The chief instrument in the hands of the judiciary to control delegated legislation is the “Doctrine of ultra vires.”
The doctrine of ultra vires may apply with regard to-
(i) Procedural provision; and
(ii) Substantive provisions.
(i) Procedural defects:
The Acts of Parliament delegating legislative powers to other bodies or authorities often provide certain procedural requirements to be complied with by such authorities while making rules and regulations, etc.
These formalities may consist of consultation with interested bodies, publication of draft rules and regulations, hearing of objections, considerations of representations etc. If these formal requirements are mandatory in nature and are disregarded
by the said authorities then the rules etc. so made by these authorities would be invalidated by the Judiciary. In short subordinate legislation in contravention of mandatory procedural requirements would be invalidated by the court as being ultra vires the parent statute.
Provision in the parent Statute for consulting the interested parties likely to be affected, May, in such cases, avoid all these inconveniences and the Railway authorities may not enact such rule after they consult these interests.
A simple provision regarding consultation thus assumes importance. On the other hand, if the procedural requirements are merely of directory nature, then a disregard thereof would not affect the validity of subordinate legislation.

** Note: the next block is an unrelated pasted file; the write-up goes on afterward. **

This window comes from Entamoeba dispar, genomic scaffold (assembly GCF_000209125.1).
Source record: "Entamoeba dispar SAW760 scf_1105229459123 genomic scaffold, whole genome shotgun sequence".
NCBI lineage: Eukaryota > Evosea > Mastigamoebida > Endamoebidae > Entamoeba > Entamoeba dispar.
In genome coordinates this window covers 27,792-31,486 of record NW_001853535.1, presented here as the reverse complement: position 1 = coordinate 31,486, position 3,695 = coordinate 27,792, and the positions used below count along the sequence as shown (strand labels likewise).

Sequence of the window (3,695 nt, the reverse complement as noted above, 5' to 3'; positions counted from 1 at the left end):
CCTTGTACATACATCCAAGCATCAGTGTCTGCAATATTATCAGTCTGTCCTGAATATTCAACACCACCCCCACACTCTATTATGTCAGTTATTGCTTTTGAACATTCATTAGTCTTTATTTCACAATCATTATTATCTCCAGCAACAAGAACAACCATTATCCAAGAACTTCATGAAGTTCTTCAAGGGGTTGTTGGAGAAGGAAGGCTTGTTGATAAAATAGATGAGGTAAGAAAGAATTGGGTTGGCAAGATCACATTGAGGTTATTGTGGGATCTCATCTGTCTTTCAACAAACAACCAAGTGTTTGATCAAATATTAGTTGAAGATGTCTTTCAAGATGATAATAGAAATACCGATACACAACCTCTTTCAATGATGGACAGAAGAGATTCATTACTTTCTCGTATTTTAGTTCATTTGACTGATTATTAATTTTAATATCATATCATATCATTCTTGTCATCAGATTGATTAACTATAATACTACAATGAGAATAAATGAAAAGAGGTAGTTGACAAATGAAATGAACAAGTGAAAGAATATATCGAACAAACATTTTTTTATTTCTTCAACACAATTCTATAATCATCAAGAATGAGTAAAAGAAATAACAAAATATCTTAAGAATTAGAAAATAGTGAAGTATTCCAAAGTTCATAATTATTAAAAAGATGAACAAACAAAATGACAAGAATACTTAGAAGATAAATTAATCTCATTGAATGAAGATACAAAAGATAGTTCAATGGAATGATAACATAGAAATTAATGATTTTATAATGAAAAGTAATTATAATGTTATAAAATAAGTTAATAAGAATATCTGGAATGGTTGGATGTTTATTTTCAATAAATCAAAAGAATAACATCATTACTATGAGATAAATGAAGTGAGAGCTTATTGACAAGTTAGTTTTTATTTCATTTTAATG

The fact that procedural requirements have far reaching effects may be made clear by just one example. Suppose the Railway authorities want to relieve pressure of work of unloading goods during day time at a Station amidst a big and brisk business centre.
The public wants a reduction in the traffic jams due to heavy traffic because of unloading. The traffic authorities and railway authorities decide to tackle the problem effectively by making a rule that the unloading be done during late hours of night.
The railway authorities make an order to this effect, without consulting interested bodies. Such rule might cause many hardships, e.g.—
(i) The conditions of labour are such that unloading of goods during the night would adversely affect the profit margin as the workers would charge more if they work in night shifts.
(ii) It may not be without risk to carry money from one place to another during late hours of night. If safety measures are employed, that in addition to the element of a greater risk, expenses would increase, adversely affecting the margin of profits.